This week’s tab-closing is all about sensory mapping – many people are wandering into the world of mapping the senses and a lot of very interesting problems are being faced. There are growing questions about what the purpose of geographical accuracy holds in the spatial representation of the senses. As well, the purpose of the map is called into question – is it for planning purposes, or to experience the senses of the world? What is the point of ‘collecting’ and archiving sensory experiences? Interestingly many of the maps and analyses have come out of the UK.

Sensory Mapping 1

(Photo copyright Joe Cornish)

British Coast Sound Map 

During the summer of 2015, the British Library is crowdsourcing a map of the sounds of the UK coast. The Library basically collects the sounds and posts them to the coordinates of the recording location. The result is a Google map with several points corresponding to different sounds throughout the UK’s coast. The aim was to have a permanent archive of the sounds of the UK summer. Interestingly the British Library already has an enormous collection of sound recordings in their holdings. Some of the holdings can be seen here:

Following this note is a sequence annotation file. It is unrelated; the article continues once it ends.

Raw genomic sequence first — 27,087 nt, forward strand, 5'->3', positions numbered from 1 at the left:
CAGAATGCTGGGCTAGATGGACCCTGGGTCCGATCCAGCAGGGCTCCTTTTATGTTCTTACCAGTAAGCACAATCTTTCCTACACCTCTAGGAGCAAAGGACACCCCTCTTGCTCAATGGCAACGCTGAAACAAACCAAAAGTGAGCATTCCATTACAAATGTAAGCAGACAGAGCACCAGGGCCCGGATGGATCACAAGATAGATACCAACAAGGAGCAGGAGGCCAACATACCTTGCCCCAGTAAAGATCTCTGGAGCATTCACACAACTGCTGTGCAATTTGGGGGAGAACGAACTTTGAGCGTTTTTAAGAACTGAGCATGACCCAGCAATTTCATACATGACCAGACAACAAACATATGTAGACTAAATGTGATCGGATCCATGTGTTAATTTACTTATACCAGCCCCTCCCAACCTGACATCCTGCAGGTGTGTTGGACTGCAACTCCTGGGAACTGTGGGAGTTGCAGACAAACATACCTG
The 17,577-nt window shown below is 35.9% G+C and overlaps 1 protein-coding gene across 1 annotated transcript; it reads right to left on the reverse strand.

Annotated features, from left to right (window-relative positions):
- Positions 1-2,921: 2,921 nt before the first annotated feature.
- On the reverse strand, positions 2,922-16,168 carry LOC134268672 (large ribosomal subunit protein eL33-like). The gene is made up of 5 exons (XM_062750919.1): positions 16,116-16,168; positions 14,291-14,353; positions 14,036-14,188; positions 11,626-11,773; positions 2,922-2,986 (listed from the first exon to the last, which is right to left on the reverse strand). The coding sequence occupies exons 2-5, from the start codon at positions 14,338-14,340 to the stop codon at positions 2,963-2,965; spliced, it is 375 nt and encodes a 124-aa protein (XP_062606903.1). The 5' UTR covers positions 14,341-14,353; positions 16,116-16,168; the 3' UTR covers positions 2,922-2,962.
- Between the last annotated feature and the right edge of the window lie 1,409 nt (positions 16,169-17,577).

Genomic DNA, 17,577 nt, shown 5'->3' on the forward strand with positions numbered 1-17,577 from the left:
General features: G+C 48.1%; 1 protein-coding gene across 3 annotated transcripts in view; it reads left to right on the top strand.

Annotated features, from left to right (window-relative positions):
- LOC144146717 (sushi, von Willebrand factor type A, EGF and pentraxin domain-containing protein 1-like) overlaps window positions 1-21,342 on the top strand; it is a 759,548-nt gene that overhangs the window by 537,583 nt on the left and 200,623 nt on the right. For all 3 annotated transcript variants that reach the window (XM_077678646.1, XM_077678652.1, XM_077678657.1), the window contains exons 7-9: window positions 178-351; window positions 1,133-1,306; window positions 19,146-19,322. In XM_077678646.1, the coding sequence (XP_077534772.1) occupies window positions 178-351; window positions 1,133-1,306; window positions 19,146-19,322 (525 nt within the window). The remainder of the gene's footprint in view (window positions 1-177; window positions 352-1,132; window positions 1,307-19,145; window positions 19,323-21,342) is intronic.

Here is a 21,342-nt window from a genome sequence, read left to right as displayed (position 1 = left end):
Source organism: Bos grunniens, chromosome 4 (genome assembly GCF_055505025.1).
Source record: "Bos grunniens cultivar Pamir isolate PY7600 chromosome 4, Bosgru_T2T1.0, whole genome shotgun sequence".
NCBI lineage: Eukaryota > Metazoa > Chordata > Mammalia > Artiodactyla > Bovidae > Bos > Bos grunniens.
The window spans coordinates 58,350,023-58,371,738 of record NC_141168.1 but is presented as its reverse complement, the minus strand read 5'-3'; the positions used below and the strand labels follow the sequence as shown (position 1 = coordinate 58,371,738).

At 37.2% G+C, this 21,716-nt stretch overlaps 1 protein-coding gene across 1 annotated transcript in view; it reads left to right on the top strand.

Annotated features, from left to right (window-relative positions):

Sensory mapping 3

(Photo copyright Kate McLean, Daniele Quercia, Rossano Schifanella and Luca Maria Aiello)

London’s Stinkmap 

Another map by UK designer Kate McLean, along with three computer scientists. The stinkmaps are visualizations of tags and words from social media posts, based on smell-words. The words were collected into a few categories (animals, food, emissions, nature) using algorithms that found word clusters.  Apparently the group has made the first dictionary of urban scents, containing about 285 words in English.


Sensory Mapping 4

(Photo copyright the Sound Survey UK)